Sandi Skerk must have one of the most idyllically sited vineyards in Friuli, if not the world. Grassed terraces curve gently around the contours of the Carso hills, and lead your eye out towards the Adriatic coast. I’m profoundly happy to be standing by his albarello-pruned Vitovska vines, almost four years to the day after a previous eye-opening visit in 2011. Sandi is of course the same as ever – gentle, rather shy, yet somehow dogmatic and politely forceful when he needs to be.
When I raise the issue of nomenclature, Skerk isn’t keen on the term “orange wine”, saying disarmingly “my wine isn’t orange – and it doesn’t get its colour from the skin maceration, rather from the Pinot Grigio which has a red hue anyway”. For Skerk, the term feels more appropriate for the super long macerated Ribolla Giallas from producers like Radikon, Dario Prinčič or Josko Gravner.
Whilst I understand the issue with this or any other seemingly arbitrary categorisation, I also tend to side with Saša Radikon, who put it to me last summer that “these wines need their own category. If a customer orders a white wine in a restaurant, and they get this instead, they might be a bit confused”. Skerk’s wines all have between 7-10 days of skin contact, part of a whole range of traditional practices adopted here in 2000, to get closer to the methods his grandfather used. The wines have a flavour profile and texture that’s totally distinct from the more modern young, fruit-driven style that has made Friuli so famous.
The skin contact turbo-charges the varietal character, making the Vitovska more perfumed, the Malvasia (Istriana) more apricoty, the Pinot Grigio more spicy and the Sauvignon Blanc more tangy. Put all of these together in equal parts and you have the Ograde blend – Skerk’s signature wine. I’ve been drinking Ograde through 4 vintages and I’m continually amazed by its consistency.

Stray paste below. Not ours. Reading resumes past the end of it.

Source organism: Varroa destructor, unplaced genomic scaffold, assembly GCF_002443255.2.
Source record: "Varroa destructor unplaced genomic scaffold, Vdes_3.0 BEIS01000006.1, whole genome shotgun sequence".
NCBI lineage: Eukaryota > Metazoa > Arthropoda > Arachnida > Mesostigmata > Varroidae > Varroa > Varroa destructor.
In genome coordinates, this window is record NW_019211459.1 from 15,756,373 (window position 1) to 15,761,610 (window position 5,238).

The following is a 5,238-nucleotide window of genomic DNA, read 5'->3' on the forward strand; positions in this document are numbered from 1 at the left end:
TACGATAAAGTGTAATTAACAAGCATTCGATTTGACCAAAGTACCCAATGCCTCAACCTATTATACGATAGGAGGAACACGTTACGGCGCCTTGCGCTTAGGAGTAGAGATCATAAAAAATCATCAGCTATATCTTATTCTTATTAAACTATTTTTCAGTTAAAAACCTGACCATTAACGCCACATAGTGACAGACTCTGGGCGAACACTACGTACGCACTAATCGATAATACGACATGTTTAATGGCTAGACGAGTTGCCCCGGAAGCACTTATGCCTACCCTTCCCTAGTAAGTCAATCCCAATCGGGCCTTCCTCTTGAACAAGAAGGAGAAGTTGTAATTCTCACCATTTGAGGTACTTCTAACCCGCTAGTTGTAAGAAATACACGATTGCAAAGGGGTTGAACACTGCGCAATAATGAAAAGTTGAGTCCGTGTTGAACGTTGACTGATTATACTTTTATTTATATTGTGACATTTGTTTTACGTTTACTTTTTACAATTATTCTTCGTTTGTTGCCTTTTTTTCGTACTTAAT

The 2012 Ograde is no slouch compared to its predecessors. Sauvignon leads the aromatic charge, with ripe grapefuit, followed by jasmin and fresh herbs. This is a full bodied wine, but with quite a bit of grip, lending freshness and texture which slices through the fatness of the Malvasia. It’s hard to unravel the composite parts of Ograde, such is its harmony and balance. That said, this still feels young, despite several months in wood, a year in steel and another in bottle.
Skerk’s varietal wines are also superb, the Malvasia my clear favourite from the 2012s. I’ve never really been convinced by Carso expressions of Teran, which tend to be excessively lean, but Skerk’s 2012 is as good as it gets – rosemary infused, with wild cherry fruit, and a sinewy, meaty character beginning to evolve.
As we sit in the evening Carso sun and discuss the importance of tradition, I realise I’m wrong to highlight skin maceration as the key technique. Skerk reminds me “That’s only one small step, in a number of changes that we made back in 2000 – including the move to organic farming. The hardest and most important work we do is in the vineyard”. I’m also taken politely but firmly to task when I suggest that perhaps previous generations were making rustic, poor quality wines. Skerk asks rhetorically “What makes you think that our ancestors made bad wine?”. He does however admit that “these days we take much more care to avoid oxidation”.
Skerk remains organically certified, as he has been for 10 years, but still refuses to mention it on the bottle, due to his dissatisfaction with the weak standards allowed by the certifying bodies. I admire the integrity, whilst knowing that those who follow this peerless Carso estate need no other reassurance than Skerk’s name on the label.